Federal Trade Commission officials have discussed imposing a record-setting fine on Facebook after a year of major data breaches and revelations of improper data sharing, according to the Washington Post. Facebook may have violated a 2012 agreement with the government to protect users’ data and make clear statements about their privacy.
If imposed, this would be the first major fine Facebook has faced in the US after it was revealed last spring that the personal data of over 87 million users had been given to Cambridge Analytica, a political consulting firm, without their explicit permission. Last October, United Kingdom officials fined Facebook £500,000 as a result of Cambridge Analytica, but that amount pales in comparison to what US regulators are reportedly debating now.
Facebook fine more than $22.5 million
According to the Post, the fine could be larger than the $22.5 million one the FTC imposed on Google in 2012 after regulators found that the company had tracked users of Apple’s Safari web browser, despite saying it wouldn’t.
In 2012, Facebook entered a consent decree with the FTC agreeing that it deceived its users by telling them that certain information would be kept private, when it was not. The company had made information, like lists of friends and published posts, available to the public and capable of being shared without the consent of its users. This is likely the agreement the FTC regulators now believe Facebook has violated.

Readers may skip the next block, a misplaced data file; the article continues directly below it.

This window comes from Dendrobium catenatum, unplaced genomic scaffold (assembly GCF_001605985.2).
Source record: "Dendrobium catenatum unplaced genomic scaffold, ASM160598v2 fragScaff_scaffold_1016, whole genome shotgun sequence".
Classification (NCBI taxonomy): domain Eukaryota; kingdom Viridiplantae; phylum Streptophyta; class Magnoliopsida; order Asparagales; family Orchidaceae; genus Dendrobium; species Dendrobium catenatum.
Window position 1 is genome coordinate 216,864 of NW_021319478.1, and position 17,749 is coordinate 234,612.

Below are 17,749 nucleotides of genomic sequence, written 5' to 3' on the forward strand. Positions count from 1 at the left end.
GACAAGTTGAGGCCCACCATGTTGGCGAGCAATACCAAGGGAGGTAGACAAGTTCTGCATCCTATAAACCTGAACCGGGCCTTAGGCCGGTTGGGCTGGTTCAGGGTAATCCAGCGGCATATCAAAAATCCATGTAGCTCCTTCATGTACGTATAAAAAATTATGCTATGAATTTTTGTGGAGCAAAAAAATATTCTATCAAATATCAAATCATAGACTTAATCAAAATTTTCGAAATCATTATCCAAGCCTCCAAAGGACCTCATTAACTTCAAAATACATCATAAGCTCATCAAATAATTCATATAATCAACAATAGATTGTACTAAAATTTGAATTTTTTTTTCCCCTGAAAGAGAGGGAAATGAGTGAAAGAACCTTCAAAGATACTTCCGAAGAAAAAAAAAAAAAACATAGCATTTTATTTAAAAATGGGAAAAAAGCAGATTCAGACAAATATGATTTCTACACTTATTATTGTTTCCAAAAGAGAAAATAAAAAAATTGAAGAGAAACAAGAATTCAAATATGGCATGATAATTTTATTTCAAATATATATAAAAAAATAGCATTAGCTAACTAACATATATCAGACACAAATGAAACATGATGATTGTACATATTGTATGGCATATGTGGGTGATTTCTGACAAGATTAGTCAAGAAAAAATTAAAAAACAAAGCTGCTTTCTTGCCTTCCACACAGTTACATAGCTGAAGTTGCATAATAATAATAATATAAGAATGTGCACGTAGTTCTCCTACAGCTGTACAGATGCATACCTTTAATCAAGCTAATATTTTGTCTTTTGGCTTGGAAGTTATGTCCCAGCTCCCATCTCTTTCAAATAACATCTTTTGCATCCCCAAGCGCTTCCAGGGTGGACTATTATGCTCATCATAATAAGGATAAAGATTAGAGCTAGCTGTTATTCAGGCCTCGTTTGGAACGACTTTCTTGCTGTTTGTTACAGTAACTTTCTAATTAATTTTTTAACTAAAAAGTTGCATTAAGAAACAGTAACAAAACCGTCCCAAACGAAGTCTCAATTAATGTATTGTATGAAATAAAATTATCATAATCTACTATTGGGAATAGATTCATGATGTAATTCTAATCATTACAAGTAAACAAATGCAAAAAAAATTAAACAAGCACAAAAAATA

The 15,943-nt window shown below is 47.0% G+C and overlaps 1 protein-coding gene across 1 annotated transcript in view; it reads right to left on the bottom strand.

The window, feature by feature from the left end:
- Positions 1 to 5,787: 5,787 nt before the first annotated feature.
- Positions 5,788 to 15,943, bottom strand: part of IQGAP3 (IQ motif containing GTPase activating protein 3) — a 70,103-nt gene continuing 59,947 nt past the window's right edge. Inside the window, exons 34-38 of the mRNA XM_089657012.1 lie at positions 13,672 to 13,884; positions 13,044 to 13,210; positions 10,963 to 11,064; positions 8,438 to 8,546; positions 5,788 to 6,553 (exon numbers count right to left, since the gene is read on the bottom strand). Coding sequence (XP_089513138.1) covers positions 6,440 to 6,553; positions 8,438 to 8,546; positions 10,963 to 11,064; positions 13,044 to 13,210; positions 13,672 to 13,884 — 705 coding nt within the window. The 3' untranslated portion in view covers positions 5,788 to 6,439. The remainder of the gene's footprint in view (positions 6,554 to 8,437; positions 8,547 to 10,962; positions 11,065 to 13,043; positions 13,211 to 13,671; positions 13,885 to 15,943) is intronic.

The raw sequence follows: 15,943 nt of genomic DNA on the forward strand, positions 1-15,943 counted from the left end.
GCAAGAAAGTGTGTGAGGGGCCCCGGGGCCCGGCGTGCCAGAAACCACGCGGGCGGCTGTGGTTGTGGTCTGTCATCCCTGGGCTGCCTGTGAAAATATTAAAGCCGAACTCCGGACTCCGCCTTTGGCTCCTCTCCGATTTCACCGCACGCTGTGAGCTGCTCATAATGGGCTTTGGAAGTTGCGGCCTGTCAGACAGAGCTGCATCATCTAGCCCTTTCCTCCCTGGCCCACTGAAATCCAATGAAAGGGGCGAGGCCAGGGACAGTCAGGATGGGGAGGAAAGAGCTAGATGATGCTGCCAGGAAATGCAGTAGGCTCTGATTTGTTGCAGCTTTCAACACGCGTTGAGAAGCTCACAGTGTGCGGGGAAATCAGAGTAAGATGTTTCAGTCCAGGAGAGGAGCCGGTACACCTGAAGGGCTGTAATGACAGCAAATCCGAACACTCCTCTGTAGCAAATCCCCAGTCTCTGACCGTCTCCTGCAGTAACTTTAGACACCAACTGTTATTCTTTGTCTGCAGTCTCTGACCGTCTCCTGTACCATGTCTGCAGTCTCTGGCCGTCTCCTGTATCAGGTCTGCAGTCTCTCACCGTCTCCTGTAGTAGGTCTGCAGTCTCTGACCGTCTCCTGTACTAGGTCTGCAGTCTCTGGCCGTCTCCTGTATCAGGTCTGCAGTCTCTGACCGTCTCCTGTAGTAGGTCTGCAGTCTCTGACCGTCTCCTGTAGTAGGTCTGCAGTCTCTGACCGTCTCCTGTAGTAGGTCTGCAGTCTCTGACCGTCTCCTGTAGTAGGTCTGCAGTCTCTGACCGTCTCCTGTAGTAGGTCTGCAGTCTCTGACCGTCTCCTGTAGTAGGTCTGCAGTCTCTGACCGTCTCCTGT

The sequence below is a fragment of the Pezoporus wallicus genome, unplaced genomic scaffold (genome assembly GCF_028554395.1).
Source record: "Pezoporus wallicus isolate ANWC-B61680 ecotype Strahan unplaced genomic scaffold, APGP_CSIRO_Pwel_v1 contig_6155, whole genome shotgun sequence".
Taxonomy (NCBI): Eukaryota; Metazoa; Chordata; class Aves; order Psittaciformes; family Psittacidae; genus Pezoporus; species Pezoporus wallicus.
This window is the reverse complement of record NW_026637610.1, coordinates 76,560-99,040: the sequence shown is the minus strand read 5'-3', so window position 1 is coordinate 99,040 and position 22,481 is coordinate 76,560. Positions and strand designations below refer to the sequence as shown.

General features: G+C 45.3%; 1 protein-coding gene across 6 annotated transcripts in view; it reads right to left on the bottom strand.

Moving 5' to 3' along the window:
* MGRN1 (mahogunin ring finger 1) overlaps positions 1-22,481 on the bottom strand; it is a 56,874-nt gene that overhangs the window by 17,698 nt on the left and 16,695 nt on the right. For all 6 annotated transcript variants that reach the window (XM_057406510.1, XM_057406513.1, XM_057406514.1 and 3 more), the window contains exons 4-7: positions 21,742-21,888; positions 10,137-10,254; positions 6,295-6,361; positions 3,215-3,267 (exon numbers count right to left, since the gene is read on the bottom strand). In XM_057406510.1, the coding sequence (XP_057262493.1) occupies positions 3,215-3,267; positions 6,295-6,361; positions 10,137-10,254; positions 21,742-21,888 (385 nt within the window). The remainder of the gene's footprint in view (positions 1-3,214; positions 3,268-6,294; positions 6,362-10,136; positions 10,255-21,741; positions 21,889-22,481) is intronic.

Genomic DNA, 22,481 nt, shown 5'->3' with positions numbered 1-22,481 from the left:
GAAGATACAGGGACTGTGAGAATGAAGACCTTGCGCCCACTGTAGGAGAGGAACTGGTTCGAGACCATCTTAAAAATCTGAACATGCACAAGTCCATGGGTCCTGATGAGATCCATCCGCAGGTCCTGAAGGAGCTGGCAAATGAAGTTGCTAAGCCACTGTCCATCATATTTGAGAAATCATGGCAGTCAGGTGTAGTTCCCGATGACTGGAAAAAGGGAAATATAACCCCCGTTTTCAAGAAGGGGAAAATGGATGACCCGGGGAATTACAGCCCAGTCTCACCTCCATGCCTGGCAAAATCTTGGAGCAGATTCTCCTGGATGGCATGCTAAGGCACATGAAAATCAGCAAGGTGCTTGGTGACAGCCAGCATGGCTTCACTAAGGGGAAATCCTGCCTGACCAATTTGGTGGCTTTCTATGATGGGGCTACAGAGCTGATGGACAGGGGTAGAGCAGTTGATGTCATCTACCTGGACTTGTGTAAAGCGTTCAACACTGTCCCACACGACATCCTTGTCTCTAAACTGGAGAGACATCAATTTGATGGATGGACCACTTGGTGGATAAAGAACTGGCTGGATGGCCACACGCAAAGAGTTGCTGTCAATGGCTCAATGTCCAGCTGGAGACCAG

“SERIOUS CONSEQUENCES ARE THE ONLY WAY TO CURB FACEBOOK’S PREDATORY BEHAVIOR”
CEO Mark Zuckerberg appeared before a joint session of two Senate committees and submitted hundreds of pages of written testimony the following month—many of the answers were evasive.
Members of congress call on FTC to take action
Following Cambridge Analytica and similar incidents, like a hacker accessing personal information on 29 million accounts, members of Congress and advocacy groups have called on the FTC to take action.
“Serious consequences are the only way to curb Facebook’s predatory behavior and change the industry’s amoral pursuit of growth at the public’s expense,” Free Press, a media and technology advocacy group, said in a statement today. “This action should be the first of many taken by regulators and Congress in response to online platforms’ systemic abuse of their users.”
According to the Post, the findings of the Facebook investigation and the total amount of the fine have not been finalized. Facebook has met with FTC investigators throughout the past year, but it isn’t clear whether the company would accept the fine that the agency is anticipated to impose.
The FTC has been shut down since last month and nonessential employees have been furloughed.